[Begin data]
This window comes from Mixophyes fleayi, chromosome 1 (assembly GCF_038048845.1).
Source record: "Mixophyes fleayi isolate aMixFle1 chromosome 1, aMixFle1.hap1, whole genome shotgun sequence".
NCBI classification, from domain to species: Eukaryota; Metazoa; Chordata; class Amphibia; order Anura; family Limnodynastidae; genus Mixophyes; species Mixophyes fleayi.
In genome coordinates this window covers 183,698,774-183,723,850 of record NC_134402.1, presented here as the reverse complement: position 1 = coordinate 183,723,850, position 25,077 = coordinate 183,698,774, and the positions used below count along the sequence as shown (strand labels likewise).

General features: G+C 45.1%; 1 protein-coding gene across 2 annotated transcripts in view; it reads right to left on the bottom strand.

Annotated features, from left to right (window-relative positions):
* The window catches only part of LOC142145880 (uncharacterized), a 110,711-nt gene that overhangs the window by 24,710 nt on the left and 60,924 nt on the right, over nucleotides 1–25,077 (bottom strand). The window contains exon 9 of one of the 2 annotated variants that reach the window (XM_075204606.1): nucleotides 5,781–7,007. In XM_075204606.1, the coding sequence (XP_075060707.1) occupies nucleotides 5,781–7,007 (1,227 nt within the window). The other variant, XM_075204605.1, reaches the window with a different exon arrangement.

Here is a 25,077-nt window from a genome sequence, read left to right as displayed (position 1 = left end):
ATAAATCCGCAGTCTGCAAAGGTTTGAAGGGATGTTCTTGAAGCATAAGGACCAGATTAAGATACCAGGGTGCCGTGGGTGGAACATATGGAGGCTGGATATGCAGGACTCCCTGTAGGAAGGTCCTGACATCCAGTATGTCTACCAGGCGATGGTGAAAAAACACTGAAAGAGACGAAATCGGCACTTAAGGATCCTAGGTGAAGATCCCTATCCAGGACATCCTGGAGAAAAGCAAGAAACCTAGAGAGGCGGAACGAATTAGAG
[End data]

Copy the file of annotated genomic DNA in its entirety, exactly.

This window comes from Mixophyes fleayi, chromosome 1 (assembly GCF_038048845.1).
Source record: "Mixophyes fleayi isolate aMixFle1 chromosome 1, aMixFle1.hap1, whole genome shotgun sequence".
NCBI classification, from domain to species: Eukaryota; Metazoa; Chordata; class Amphibia; order Anura; family Limnodynastidae; genus Mixophyes; species Mixophyes fleayi.
In genome coordinates this window covers 183,698,774-183,723,850 of record NC_134402.1, presented here as the reverse complement: position 1 = coordinate 183,723,850, position 25,077 = coordinate 183,698,774, and the positions used below count along the sequence as shown (strand labels likewise).

General features: G+C 45.1%; 1 protein-coding gene across 2 annotated transcripts in view; it reads right to left on the bottom strand.

Annotated features, from left to right (window-relative positions):
* The window catches only part of LOC142145880 (uncharacterized), a 110,711-nt gene that overhangs the window by 24,710 nt on the left and 60,924 nt on the right, over nucleotides 1–25,077 (bottom strand). The window contains exon 9 of one of the 2 annotated variants that reach the window (XM_075204606.1): nucleotides 5,781–7,007. In XM_075204606.1, the coding sequence (XP_075060707.1) occupies nucleotides 5,781–7,007 (1,227 nt within the window). The other variant, XM_075204605.1, reaches the window with a different exon arrangement.

Here is a 25,077-nt window from a genome sequence, read left to right as displayed (position 1 = left end):
ATAAATCCGCAGTCTGCAAAGGTTTGAAGGGATGTTCTTGAAGCATAAGGACCAGATTAAGATACCAGGGTGCCGTGGGTGGAACATATGGAGGCTGGATATGCAGGACTCCCTGTAGGAAGGTCCTGACATCCAGTATGTCTACCAGGCGATGGTGAAAAAACACTGAAAGAGACGAAATCGGCACTTAAGGATCCTAGGTGAAGATCCCTATCCAGGACATCCTGGAGAAAAGCAAGAAACCTAGAGAGGCGGAACGAATTAGAG